Santa Luzia, Dali and Shamans

Otra Vida at anchor, Santa Luzia

Santa Luzia is an unpopulated island, a rare thing indeed these days.  I don´t mean an unpopulated rock, of which there are plenty in the world, but a true island with hills, valleys, beaches.  People have lived here in the past, but life was hard due to limited fresh water, and the island was abandoned in the late 19th century with the population moving to other islands in the Cape Verdes. 

We anchored off Santa Luzia for five days.  Landing by dinghy is challenging due to the surf and we only did so once, anchoring the dinghy outside the surfline and swimming ashore.  I also snorkelled off a rocky outcrop near the boat which promised lobster and garoupa but delivered neither, and the spear gun remained in the dinghy.

Dali-esque dream landscape

With the warm sunshine and the moderate cooling breezes this was a special stop.  The hammock got plenty of use.  Late afternoon sun turned the slopes of the island into a Dali-esqe dreamscape of endless sand, boulders with long sharp shadows, and black folds of volcanic rock highlighted in the fading light. 

Strange clouds over Santa Luzia
There is a tangible familiarity to this view, a clear recognition of the forms and shapes and colours and shadows here in some of Dali´s paintings.  This comforting recognition will be familiar to anyone who has spent time in the Alt Emporda area – Dali´s paintings are peppered with iconic visual quotations from Port Lligat, Cadaques and Cabo de Creus – rocks, bays, fishing boats, the curve of a hill.  But there are other landscapes in Dali´s paintings too, and they are not from that area.  It is many years since I read a lot about Dali but as I recall he did little travel in his early life beyond his journeys to and from Paris, and I certainly can´t imagine him having made a journey to the Cape Verdes – in those days a considerable undertaking indeed.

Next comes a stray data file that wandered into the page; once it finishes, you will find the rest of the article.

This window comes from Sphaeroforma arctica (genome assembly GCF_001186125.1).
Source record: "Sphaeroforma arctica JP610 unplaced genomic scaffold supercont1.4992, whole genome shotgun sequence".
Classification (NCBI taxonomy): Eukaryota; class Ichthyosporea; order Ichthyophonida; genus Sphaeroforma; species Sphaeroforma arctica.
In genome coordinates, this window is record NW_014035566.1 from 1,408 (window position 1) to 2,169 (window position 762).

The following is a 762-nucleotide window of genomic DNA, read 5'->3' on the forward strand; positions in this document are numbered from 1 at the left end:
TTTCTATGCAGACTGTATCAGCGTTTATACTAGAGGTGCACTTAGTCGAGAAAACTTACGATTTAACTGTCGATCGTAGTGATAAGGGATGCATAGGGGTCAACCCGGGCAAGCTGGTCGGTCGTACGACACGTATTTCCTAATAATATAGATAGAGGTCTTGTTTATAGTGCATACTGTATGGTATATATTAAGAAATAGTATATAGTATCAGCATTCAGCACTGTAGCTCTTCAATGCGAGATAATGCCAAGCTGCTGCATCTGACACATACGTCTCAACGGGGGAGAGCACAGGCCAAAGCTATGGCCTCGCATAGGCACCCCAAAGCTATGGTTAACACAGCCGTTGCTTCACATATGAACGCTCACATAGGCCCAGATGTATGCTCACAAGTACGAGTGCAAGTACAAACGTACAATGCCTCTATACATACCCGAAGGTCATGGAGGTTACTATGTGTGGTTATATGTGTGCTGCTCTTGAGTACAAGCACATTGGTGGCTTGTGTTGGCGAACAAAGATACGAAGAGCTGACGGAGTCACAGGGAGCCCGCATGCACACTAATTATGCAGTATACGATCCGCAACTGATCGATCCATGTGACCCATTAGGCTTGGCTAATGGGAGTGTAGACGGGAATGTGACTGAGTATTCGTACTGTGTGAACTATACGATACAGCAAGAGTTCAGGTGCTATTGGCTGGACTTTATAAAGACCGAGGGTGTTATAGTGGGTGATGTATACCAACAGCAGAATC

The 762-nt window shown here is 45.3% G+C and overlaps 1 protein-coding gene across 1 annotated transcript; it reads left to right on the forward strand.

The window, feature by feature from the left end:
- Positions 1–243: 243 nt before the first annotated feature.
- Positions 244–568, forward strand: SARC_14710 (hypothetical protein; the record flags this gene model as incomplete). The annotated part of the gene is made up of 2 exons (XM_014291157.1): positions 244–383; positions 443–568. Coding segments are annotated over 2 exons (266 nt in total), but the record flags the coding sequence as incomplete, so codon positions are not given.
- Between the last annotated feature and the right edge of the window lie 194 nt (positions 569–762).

Full moon rising over the island

Now Santa Luzia surely isn’t the only place in the world that has reddish-orange volcanic gravel, black volcanic hills, boulders, and an aspect open to the setting sun.  But the point is that the places Dali visited physically, as far as I know, have nothing close to such a landscape.  Where did it come from, and in such detail?  Dali, Breton, Bunuel and the other surrealists were trying to access dreams and report back what they found each in their own way.  Dali may not have visited these landscapes physically, but somehow in his dream life he did, and what he found in his dream life seems not to have been based on any likely experience he had in his waking life.  It came from somewhere else.

Watching the sun go down behind Sao Vicente

Jung would point to the collective unconscious.  Others would point to astral travel or any number of new age or ancient wisdom explanations.  There are interesting parallels between these concepts and the worldview of shamanic tribes that I am reading about in preparation for travel to the Amazon basin in the next months.  Oversimplifying considerably, our modern day western view of reality seems to offer two broad choices: the existentialist view of a dead universe of random combinations entirely without meaning, or the religious view of a supervised duality requiring uncritical subservience and largely dismissing direct experience.   The surrealists and the shamanic tribes both seem to point to a possible third choice.  It is shaping up to be an interesting few months.

One Reply to “Santa Luzia, Dali and Shamans”

  1. Thank you so much for sharing these beautiful pictures so that other people can glimpse these wonderful views – shamans and surrealists – what an interesting idea –

    have a great day Martin – with blessings xx

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